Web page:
People who set themselves up to lead, to bring their vision into the world, to teach their particular path and so forth, run the risk of trying to turn students and followers into them. I’ve been there, I have experimented with the t-shirt both as a student and as a teacher. If you are inspired by your own ideas, it can be tempting to want to push others into taking them up. And surely, that is the very nature of religious tradition? Except that Druidry usually prides itself on being non-dogmatic, and teaching your vision can be a quick route into dogma.

Someone who facilitates does not instruct. They may offer ideas, suggestions, and whatnot, but will spend as much time listening to how others want to do things, as they do laying out their own plans. A facilitator creates a safe space, a framework, in which others can explore. Now, obviously the shape of the framework will inform the options of other participants, but if you get it right, they aren’t constricted, just held and reassured.

Here’s a simple example. Running a guided meditation, you can say “You come into a beautiful clearing, sun is streaming through the trees and you feel happy and blessed.” Or you can say “You come into a beautiful clearing, sun is streaming through the trees, it’s a quiet and safe place. Take some time to be in it and see how it makes you feel.” The first approach forces the emotions of the participants, the second does not. In the second, a person needing to deal with grief would be able to sit down in that envisioned glade and weep the tears they could not shed in public, for example.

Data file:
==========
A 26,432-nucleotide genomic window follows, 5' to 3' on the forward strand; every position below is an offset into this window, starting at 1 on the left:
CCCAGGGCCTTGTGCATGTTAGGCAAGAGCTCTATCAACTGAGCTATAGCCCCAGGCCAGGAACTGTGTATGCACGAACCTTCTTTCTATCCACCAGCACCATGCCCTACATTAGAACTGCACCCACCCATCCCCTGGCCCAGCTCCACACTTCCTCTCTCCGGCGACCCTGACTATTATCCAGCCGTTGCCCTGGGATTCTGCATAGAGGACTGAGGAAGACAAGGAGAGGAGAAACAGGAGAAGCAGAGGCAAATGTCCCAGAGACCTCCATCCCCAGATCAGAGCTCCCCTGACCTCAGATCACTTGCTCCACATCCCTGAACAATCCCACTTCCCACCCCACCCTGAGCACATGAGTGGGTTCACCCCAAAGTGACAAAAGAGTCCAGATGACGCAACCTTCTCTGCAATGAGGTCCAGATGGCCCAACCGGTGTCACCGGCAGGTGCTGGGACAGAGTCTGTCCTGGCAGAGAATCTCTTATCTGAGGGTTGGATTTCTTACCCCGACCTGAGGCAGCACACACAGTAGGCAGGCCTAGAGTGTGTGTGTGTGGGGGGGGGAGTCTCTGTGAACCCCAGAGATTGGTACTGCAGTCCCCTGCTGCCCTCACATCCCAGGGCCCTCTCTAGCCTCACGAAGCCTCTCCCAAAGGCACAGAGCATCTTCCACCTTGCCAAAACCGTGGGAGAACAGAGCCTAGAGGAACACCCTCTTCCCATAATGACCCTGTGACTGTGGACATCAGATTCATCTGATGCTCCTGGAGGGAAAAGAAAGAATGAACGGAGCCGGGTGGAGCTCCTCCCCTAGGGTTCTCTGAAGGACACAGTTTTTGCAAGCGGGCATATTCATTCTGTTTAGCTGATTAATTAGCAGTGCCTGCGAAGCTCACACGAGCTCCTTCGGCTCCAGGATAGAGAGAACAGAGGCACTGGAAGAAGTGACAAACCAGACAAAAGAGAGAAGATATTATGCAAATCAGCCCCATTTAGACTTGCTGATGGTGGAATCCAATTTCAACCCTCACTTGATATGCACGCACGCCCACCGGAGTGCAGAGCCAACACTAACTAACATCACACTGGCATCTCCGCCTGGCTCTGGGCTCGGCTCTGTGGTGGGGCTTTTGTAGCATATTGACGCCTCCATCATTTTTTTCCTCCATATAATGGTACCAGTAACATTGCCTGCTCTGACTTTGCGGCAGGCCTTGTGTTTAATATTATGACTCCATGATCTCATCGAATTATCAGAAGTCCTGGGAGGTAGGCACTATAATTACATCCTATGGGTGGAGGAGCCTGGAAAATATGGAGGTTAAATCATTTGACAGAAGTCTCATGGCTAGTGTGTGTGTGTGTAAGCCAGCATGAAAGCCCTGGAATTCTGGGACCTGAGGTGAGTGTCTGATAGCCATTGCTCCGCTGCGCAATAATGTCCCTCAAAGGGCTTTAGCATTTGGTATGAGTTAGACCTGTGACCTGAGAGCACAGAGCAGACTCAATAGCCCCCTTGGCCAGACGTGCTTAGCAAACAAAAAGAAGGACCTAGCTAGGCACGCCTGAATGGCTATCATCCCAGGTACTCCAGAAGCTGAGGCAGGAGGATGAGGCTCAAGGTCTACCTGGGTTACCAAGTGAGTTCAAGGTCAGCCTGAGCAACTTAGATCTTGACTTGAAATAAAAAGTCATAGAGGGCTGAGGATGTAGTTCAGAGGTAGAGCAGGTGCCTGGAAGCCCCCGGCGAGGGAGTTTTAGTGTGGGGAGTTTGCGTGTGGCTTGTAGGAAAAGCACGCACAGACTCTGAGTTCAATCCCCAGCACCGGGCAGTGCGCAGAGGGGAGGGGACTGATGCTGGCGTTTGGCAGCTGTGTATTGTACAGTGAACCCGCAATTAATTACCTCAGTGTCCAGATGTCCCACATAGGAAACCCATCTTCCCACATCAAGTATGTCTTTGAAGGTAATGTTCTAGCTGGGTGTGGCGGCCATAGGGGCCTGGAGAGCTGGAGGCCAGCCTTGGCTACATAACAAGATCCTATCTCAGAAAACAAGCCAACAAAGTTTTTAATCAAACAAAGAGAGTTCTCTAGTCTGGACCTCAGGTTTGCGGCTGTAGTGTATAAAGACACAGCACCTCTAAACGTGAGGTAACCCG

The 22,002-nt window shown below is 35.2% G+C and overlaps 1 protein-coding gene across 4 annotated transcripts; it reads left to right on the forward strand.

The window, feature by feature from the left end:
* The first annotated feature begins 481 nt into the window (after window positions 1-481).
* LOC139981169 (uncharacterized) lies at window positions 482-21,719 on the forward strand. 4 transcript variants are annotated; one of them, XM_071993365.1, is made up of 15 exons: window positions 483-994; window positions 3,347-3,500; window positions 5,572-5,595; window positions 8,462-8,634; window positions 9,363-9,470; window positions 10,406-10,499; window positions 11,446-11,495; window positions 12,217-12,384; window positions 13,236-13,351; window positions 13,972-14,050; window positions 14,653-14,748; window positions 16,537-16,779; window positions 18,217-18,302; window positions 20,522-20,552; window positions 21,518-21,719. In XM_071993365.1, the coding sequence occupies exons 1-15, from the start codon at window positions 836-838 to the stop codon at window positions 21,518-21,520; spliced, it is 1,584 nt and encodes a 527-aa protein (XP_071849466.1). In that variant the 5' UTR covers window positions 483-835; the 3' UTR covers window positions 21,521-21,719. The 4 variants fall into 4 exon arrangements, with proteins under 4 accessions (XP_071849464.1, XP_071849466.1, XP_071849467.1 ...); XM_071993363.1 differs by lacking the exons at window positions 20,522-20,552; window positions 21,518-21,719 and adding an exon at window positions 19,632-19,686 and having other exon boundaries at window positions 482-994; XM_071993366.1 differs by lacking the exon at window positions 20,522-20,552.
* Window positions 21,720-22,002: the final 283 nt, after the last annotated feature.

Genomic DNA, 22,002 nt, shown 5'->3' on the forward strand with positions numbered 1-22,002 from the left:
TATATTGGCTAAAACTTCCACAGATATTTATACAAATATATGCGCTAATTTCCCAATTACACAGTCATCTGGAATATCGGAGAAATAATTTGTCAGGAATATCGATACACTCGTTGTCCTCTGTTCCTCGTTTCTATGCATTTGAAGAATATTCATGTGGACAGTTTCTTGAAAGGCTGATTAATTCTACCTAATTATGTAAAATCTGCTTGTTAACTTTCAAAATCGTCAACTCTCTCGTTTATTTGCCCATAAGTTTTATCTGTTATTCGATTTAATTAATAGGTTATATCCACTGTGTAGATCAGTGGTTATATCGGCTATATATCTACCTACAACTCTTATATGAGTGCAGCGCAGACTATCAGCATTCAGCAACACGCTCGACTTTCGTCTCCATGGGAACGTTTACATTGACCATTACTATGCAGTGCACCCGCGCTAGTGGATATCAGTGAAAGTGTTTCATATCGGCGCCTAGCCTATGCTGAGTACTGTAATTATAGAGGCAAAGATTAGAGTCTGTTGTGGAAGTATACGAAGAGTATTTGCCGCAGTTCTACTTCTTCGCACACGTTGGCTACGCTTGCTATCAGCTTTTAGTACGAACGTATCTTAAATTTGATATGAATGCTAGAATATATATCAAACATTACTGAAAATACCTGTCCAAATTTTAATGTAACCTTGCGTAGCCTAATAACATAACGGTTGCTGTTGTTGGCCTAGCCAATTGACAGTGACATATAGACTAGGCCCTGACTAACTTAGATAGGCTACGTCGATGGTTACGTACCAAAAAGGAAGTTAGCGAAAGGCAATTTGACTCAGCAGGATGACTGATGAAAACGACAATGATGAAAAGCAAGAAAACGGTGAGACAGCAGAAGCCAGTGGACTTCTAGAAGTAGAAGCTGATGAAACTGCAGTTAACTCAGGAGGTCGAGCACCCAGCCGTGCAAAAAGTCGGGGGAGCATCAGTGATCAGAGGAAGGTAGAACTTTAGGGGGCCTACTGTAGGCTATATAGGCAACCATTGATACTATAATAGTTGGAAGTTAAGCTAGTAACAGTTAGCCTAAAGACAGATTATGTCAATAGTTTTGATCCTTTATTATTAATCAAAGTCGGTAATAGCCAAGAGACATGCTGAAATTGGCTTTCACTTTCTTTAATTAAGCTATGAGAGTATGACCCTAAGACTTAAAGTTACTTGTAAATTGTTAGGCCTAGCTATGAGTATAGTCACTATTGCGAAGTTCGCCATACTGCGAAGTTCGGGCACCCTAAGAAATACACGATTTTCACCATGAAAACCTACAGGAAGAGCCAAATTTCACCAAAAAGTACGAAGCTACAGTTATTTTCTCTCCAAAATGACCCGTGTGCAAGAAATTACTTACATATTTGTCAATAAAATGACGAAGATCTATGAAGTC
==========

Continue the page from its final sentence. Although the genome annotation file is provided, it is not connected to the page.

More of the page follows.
Facilitating is less work than leading. It does not disempower the people who come to you. It requires everyone to be to a decent degree, responsible for themselves. It doesn’t tie you into ways of working that are quite so likely to sap energy. It also means that you do not take control of where your people go, what they learn, how they practice. You do not get to own what they become.

I learned a lot about facilitating in my time at The Druid Network – an organisation that embodies this ethos of making spaces but not leading. I’ve seen it at work at OBOD – yes, the shape of the written course means you’ve got a path to follow, but good tutors (I had several) will support you in finding your own detours and building your own ways of working. It’s easier to share the work of facilitating – a group of people can collectively facilitate a ritual, but only one or two can lead. There’s more meritocracy this way, more distribution, more, when it comes down to it…. Druidry.

OBOD Druid

By the time I started the OBOD druid grade, I’d already been involved with running a grove and several meditation circles. It would have been more useful to do this the other way round, but that’s life. When I first landed in the druid grade, it felt like a huge relief after the rigours of ovate studies. Then I started looking around for the next challenge, and didn’t really find it. I know the druid course has changed recently, sounding like it goes deeper and further, so my observations are thoroughly out of date!